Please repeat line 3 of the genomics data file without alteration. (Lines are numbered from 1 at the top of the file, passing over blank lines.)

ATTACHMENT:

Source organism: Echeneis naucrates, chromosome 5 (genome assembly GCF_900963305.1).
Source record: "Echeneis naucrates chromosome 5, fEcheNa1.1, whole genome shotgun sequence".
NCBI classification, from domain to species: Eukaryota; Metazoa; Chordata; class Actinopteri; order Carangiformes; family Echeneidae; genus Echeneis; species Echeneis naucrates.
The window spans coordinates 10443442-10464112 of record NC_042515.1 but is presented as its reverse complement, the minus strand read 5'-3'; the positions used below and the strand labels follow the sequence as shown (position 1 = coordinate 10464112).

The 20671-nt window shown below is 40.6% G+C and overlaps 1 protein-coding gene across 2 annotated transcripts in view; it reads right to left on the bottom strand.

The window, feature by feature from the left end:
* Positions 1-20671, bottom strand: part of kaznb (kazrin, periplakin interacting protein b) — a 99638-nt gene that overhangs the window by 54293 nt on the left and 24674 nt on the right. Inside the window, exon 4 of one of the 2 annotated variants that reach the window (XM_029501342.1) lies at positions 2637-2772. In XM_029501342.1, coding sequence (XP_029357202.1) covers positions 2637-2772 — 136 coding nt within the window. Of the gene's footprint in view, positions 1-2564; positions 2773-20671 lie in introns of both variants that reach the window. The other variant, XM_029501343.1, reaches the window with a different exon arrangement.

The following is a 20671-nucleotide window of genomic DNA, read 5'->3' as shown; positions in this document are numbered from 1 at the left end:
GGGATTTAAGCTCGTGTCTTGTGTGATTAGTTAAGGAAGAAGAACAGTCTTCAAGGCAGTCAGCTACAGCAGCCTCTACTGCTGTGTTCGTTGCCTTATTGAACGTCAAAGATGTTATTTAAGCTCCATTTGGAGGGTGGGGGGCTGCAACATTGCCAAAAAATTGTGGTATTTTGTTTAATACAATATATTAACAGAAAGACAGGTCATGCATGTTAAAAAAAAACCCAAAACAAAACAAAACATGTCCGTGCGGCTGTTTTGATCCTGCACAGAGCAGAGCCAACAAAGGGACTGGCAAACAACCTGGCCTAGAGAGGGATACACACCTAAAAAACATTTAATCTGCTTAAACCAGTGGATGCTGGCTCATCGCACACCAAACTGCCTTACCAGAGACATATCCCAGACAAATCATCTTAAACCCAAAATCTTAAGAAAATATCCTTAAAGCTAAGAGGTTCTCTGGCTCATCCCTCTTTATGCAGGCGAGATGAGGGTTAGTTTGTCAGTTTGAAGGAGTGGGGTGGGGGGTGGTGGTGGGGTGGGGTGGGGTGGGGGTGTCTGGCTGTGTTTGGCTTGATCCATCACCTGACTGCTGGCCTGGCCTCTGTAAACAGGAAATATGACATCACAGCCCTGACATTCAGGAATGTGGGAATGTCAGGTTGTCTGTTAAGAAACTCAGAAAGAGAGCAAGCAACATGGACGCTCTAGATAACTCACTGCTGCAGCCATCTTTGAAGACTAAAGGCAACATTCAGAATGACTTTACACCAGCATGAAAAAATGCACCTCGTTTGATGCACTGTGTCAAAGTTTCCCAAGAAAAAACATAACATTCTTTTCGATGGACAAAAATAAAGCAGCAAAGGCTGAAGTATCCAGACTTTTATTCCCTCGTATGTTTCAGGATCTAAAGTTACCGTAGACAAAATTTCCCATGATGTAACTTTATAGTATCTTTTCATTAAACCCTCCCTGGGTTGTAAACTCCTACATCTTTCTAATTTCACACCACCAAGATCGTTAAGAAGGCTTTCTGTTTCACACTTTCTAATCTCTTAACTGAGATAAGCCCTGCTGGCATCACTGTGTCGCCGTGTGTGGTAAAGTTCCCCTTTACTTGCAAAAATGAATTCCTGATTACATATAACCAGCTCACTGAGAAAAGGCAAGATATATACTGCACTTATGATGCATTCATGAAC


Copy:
NCBI classification, from domain to species: Eukaryota; Metazoa; Chordata; class Actinopteri; order Carangiformes; family Echeneidae; genus Echeneis; species Echeneis naucrates.